In a letter from Michael Baum and 13 other scientists to the chief executives of all 476 acute and primary care trusts, they wrote:

Re Use of ‘alternative’ medicine in the NHS. We are a group of physicians and scientists who are concerned about ways in which unproven or disproved treatments are being encouraged for general use in the NHS.... While medical practice must remain open to new discoveries for which there is convincing evidence, including any branded as ‘alternative’, it would be highly irresponsible to embrace any medicine as though it were a matter of principle.... These are not trivial matters. We urge you to take an early opportunity to review practice in your own trust with a view to ensuring that patients do not receive misleading information about the effectiveness of alternative medicines. We would also ask you to write to the Department of Health requesting evidence-based information for trusts and for patients with respect to alternative medicine.[4][5]

In an open letter to Prince Charles, rebuking him for his stance on alternative medicine, he wrote:

The power of my authority comes with a knowledge built on 40 years of study and 25 years of active involvement in cancer research... Your power and authority rest on an accident of birth.[6]

Criticisms of breast cancer screening[edit]

Professor Baum is also critical of the breast cancer screening program and believes women are not receiving accurate and complete information on the actual benefits and risks of the procedure. This means most women are not giving informed consent for breast cancer screening. In 2010 he gave a lecture at UCL entitled, "Breast cancer Screening: Some Inconvenient Truths".[7]

In an article entitled "What are the drawbacks of breast screening?"[8] published in 2011, Michael Baum criticised the NHS Breast Screening Programme:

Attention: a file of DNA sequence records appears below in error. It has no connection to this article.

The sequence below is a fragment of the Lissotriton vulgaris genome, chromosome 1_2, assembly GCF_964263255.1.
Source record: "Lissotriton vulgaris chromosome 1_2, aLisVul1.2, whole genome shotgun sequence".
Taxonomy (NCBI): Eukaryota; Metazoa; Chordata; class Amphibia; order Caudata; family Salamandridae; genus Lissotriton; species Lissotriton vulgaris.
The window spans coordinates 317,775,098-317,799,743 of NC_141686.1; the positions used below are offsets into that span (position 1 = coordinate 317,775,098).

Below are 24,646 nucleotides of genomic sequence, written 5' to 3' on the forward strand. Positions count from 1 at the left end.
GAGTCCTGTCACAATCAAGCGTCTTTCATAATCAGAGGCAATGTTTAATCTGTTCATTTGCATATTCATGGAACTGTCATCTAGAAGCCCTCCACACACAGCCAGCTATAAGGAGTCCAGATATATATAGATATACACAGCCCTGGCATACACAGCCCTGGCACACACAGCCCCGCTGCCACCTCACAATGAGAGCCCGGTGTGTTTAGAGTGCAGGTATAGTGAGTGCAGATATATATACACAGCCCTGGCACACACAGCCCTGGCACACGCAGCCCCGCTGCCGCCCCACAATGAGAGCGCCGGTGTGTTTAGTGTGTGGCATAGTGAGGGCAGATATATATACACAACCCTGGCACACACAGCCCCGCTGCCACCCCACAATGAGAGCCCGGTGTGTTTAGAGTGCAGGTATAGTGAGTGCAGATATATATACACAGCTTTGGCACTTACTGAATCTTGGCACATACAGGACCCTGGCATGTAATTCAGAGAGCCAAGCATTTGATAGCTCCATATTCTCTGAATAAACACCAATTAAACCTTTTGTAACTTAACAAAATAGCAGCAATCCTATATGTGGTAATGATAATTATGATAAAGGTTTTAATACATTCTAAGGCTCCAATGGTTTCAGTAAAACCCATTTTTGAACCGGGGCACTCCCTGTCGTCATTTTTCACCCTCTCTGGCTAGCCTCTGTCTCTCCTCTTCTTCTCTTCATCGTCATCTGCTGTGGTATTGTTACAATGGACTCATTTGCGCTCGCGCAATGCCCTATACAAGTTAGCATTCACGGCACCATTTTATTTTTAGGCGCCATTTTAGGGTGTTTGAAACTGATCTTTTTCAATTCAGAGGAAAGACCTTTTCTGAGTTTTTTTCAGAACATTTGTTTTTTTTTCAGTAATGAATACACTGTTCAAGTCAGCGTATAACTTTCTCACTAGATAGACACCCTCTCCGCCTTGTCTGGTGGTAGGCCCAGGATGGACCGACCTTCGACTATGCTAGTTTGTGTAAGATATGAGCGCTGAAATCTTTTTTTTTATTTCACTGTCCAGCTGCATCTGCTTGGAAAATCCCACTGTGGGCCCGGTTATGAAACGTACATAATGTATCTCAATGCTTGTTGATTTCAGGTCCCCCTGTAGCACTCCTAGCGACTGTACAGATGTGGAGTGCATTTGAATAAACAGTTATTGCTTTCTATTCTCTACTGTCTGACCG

Whatever the number, that one woman who benefits from a decade of screening has a life of infinite worth and if screening were as non‐toxic as wearing a seat belt there would be no case to answer. However, there is a downside to screening, namely the problem of the over‐diagnosis of "pseudo‐cancers". … (F)or every life saved ten healthy women will, as a consequence, become cancer patients and will be treated unnecessarily. These women will have either a part of their breast or the whole breast removed, and they will often receive radiotherapy and sometimes chemotherapy.

References[edit]

  1. ^ Howell A, Cuzick J, Baum M, et al. (2005). "Results of the ATAC (Arimidex, Tamoxifen, Alone or in Combination) trial after completion of 5 years' adjuvant treatment for breast cancer". Lancet 365 (9453): 60–2. doi:10.1016/S0140-6736(04)17666-6. PMID 15639680. 
  2. ^ Baum M, Ernst E (November 2009). "Should we maintain an open mind about homeopathy?". Am. J. Med. 122 (11): 973–4. doi:10.1016/j.amjmed.2009.03.038. PMID 19854319. 
  3. ^ a b Hilly Janes, Editor of Body&Soul. The Lifestyle 50: The top fifty people who influence the way we eat, exercise and think about ourselves. The Times, September 6, 2008
  4. ^ Michael Baum, et al. Full text of a letter from Michael Baum and 13 other scientists to the chief executives of all 476 acute and primary care trusts to demand that only evidence-based therapies are provided free to patients. Sense About Science, May 19, 2006
  5. ^ Mark Henderson, Science Editor. NHS told to abandon alternative medicine: Top doctors say money should go to conventional treatment. The Times, May 23, 2006. "The 13 scientists, who include some of the most eminent names in British medicine, have written to the chief executives of all 476 acute and primary care trusts to demand that only evidence-based therapies are provided free to patients."
  6. ^ Michael Baum. An open letter to the Prince of Wales: with respect, your highness, you've got it wrong. British Medical Journal 2004;329:118 (10 July), doi:10.1136/bmj.329.7457.118
  7. ^ Michael Baum (October 28, 2010). "Breast cancer Screening: Some Inconvenient Truths". 
  8. ^ Michael Baum. What are the drawbacks of breast screening? Total Health, November 2, 2011

External links[edit]